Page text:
They have no idea what the hell they are playing.
By suck, I don't mean they can't win battles or can't finish the game, I mean they pinball through and haphazardly come to a successful conclusion.
That's fine, DnD is not everyone's cup of tea and giving a fair trial at it is commendable.
But why do people SUCK at this game ?
I suggest, it's because It's not just that it is difficult, it is emotionally draining and mentally challenging as well and some folk don't like to have both their emotions stoked and efforts trialed at the same time.
I'll give you an example, the Irenicus fight in Spellhold.
Did ANYONE win that fight without reloading?
Of course not. Why? Because you were overwhelmed with the unexpected. Now for some folk, that is an instant challenge to reload and kick-ass.
For some others however it was an excuse to call it a day and move on to other games.
Playing a DnD game creates a mindset in an individual that is unique to other games;
- they become cognizant of how to allocate proficiencies to an individual
- They learn how to develop and cultivate a team that will assist their endeavours
- they learn leadership as the game progresses
- they learn the weaknesses of individuals and how they can be supported by the strengths of a team effort
- they learn how progressing, as opposed to being stagnant in abilities can prove worthwhile
- they learn how acquisition of special items can be but toward the betterment of the team as opposed to hoarding.
- they learn loss, not as much as I think there should be but that's me.
- they learn how to exploit an enemies weaknesses.
So why do people suck?
- don't care about outcome. If you have no interest or divestment then it won't matter if you lose.
- won't learn the rules; of which there are many. Call of Duty asks you to pick up a weapon and get good at killing. Mission accomplished. In BG you best know that most enemies are stronger than you and if you do not vary your weapon strategy you will not proceed.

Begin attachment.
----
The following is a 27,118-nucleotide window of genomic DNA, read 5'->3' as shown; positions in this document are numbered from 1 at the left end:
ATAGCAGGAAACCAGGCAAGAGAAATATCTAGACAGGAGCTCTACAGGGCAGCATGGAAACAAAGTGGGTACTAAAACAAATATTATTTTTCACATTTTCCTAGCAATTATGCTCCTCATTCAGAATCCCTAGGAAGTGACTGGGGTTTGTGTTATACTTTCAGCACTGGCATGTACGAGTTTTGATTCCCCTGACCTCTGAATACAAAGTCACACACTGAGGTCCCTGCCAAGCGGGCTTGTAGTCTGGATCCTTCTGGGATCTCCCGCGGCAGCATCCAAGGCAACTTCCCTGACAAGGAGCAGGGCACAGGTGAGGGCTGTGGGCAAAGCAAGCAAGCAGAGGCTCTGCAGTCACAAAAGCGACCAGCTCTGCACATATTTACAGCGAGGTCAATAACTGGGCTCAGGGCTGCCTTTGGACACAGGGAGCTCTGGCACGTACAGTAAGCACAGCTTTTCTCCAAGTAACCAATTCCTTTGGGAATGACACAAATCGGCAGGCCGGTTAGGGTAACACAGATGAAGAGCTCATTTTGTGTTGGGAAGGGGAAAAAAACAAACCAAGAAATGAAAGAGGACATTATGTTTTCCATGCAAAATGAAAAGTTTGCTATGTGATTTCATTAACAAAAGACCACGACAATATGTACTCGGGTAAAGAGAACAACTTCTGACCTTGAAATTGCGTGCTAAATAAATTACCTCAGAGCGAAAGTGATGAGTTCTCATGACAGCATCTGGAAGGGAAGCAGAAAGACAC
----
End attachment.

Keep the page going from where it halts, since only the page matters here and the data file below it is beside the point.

- Can't make use of a gimped player; I swear that visiting Faerun would instantly make us misfits. 18 stats in 3 or 4 abilities with an intelligence below parakeet (4) or Charisma below 5 ( hated troglodyte). Really?
Is that how we want to play?
In pnp, if you gimped your stats, the DM made your death quick and unremarkable. Usually you rolled well rounded stats next game.
- Re-rollitis. Some folk just are not faithful to their character and feel their game will be MUCH better with a high powered character. Very first game I played with BG 1, I was so excited that I took the first role that came up and it was certainly not pretty. Won the game though because I persevered and played to the characters strengths.
- influence by external means, including this forum, heh. Some folk spend HOURS reading the crap we write and try to digest and develop best strategies that serve their purpose. Better to spend those HOURS playing the game and see what works FOR YOU.
- won't learn from others; opposite from above. Doing the same thing over and over and expecting a different result is well obsessive/compulsive sure, but signs of a good Dnd player as well. And not necessarily a sign of insanity. Unless you don't bloody well LEARN from it. Damn it, if you throw a fireball at an effretti and discover he LIKES them, why do it again?
- Complex spell menus and/or complex spells. Two words - pause button. Believe it or not, your computer will fry itself and die before that pause button releases you characters. You can read War & Peace while on pause.
Maybe you could pull out the chapter on spells from the menu while on pause and give it a cursory glance?
- Hate your character; opposite of re-rollitis. Hellm and damnation will take me before this character fails! But you have no love for that character so of course they will fail.
- Won't read the spell book or rule book as they advance. Figures all will be revealed in-game. Too sad for words.
Well, sucking isn't always a game killer but it will suggest your time is best spent elsewhere. On the other hand, you could try to become BETTER.